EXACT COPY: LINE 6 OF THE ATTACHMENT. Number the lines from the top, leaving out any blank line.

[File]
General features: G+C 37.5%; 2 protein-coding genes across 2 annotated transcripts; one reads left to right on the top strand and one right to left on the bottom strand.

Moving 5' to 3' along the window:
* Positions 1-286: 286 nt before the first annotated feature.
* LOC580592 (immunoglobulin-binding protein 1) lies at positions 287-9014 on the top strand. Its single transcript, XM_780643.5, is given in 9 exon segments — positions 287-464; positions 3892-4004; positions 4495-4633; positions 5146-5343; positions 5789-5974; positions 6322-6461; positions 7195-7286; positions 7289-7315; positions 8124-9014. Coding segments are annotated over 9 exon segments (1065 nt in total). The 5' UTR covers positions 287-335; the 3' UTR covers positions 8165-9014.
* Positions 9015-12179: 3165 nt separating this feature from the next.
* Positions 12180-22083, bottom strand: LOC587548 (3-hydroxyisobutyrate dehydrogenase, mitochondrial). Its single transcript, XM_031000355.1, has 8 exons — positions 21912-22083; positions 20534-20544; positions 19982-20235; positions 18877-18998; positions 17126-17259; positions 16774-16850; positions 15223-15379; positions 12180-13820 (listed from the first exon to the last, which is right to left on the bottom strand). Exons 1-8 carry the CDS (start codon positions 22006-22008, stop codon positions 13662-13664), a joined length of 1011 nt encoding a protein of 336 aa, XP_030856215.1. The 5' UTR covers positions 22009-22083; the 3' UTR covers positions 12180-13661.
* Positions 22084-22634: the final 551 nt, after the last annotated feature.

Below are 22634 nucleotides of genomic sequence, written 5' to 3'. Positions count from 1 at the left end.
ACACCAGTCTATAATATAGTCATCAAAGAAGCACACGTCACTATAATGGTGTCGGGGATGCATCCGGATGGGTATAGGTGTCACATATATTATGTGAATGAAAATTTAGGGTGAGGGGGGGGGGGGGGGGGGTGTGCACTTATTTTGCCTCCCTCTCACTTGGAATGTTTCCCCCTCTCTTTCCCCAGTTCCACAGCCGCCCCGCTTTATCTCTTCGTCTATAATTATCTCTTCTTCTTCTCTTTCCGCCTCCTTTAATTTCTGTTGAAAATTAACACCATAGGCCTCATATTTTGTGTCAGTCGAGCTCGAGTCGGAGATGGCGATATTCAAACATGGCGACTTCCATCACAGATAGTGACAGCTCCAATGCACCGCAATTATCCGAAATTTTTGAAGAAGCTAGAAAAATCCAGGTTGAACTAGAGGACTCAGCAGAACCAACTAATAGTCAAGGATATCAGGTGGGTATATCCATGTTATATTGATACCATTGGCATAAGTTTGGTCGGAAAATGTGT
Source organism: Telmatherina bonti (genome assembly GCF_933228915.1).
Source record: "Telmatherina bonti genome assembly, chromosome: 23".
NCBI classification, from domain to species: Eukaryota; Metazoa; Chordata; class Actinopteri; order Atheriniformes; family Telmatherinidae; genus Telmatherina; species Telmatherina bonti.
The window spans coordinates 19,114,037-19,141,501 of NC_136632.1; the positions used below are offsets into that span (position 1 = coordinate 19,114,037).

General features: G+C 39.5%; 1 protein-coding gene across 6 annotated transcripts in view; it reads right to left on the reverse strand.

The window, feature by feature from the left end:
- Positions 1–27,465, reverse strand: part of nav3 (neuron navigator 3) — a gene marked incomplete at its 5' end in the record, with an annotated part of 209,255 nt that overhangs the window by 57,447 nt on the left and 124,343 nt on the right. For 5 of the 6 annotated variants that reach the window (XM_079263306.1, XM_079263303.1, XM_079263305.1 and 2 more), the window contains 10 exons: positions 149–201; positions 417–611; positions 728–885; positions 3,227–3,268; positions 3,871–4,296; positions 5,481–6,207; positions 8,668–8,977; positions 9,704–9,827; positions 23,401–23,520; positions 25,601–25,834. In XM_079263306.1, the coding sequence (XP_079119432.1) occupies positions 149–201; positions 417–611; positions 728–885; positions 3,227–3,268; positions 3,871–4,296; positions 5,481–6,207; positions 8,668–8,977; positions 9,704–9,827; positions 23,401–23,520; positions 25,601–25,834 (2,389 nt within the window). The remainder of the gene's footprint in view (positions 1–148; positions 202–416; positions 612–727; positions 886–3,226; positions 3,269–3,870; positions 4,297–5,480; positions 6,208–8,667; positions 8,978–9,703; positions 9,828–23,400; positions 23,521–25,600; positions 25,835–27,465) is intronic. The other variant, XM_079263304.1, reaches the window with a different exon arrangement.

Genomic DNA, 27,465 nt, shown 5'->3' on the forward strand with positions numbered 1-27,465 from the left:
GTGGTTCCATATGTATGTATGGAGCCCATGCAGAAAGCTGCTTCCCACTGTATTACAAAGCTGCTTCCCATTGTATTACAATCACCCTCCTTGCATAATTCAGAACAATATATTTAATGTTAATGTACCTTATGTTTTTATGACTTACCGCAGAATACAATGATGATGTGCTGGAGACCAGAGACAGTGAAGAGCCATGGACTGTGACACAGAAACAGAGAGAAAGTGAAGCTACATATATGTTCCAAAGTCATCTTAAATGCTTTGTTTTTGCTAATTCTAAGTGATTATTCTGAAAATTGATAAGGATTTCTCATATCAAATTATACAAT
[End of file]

* Positions 12180-22083, bottom strand: LOC587548 (3-hydroxyisobutyrate dehydrogenase, mitochondrial). Its single transcript, XM_031000355.1, has 8 exons — positions 21912-22083; positions 20534-20544; positions 19982-20235; positions 18877-18998; positions 17126-17259; positions 16774-16850; positions 15223-15379; positions 12180-13820 (listed from the first exon to the last, which is right to left on the bottom strand). Exons 1-8 carry the CDS (start codon positions 22006-22008, stop codon positions 13662-13664), a joined length of 1011 nt encoding a protein of 336 aa, XP_030856215.1. The 5' UTR covers positions 22009-22083; the 3' UTR covers positions 12180-13661.